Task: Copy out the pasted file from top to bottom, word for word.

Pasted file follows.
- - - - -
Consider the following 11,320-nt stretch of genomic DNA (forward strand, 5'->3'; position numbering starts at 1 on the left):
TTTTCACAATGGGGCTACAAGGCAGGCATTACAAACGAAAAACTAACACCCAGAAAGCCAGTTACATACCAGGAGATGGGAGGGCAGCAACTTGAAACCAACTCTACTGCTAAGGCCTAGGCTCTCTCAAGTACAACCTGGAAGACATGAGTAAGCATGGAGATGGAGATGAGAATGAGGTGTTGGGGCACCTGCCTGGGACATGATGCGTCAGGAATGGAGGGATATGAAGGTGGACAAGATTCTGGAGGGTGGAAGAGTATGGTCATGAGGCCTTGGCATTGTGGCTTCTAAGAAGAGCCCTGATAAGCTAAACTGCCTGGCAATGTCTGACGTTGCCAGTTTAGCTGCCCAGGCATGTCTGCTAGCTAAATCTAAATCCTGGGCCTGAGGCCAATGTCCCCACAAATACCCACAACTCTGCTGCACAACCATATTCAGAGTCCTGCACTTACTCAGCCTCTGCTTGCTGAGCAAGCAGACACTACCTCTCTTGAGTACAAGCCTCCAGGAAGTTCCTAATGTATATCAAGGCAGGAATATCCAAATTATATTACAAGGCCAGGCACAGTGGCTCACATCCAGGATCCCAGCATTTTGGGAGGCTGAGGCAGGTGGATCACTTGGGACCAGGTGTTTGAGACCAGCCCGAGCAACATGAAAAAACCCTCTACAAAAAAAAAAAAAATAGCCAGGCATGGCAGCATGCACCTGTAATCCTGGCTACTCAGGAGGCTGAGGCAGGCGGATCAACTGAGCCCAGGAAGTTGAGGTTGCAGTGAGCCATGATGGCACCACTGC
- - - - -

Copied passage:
Consider the following 11,320-nt stretch of genomic DNA (forward strand, 5'->3'; position numbering starts at 1 on the left):
TTTTCACAATGGGGCTACAAGGCAGGCATTACAAACGAAAAACTAACACCCAGAAAGCCAGTTACATACCAGGAGATGGGAGGGCAGCAACTTGAAACCAACTCTACTGCTAAGGCCTAGGCTCTCTCAAGTACAACCTGGAAGACATGAGTAAGCATGGAGATGGAGATGAGAATGAGGTGTTGGGGCACCTGCCTGGGACATGATGCGTCAGGAATGGAGGGATATGAAGGTGGACAAGATTCTGGAGGGTGGAAGAGTATGGTCATGAGGCCTTGGCATTGTGGCTTCTAAGAAGAGCCCTGATAAGCTAAACTGCCTGGCAATGTCTGACGTTGCCAGTTTAGCTGCCCAGGCATGTCTGCTAGCTAAATCTAAATCCTGGGCCTGAGGCCAATGTCCCCACAAATACCCACAACTCTGCTGCACAACCATATTCAGAGTCCTGCACTTACTCAGCCTCTGCTTGCTGAGCAAGCAGACACTACCTCTCTTGAGTACAAGCCTCCAGGAAGTTCCTAATGTATATCAAGGCAGGAATATCCAAATTATATTACAAGGCCAGGCACAGTGGCTCACATCCAGGATCCCAGCATTTTGGGAGGCTGAGGCAGGTGGATCACTTGGGACCAGGTGTTTGAGACCAGCCCGAGCAACATGAAAAAACCCTCTACAAAAAAAAAAAAAATAGCCAGGCATGGCAGCATGCACCTGTAATCCTGGCTACTCAGGAGGCTGAGGCAGGCGGATCAACTGAGCCCAGGAAGTTGAGGTTGCAGTGAGCCATGATGGCACCACTGC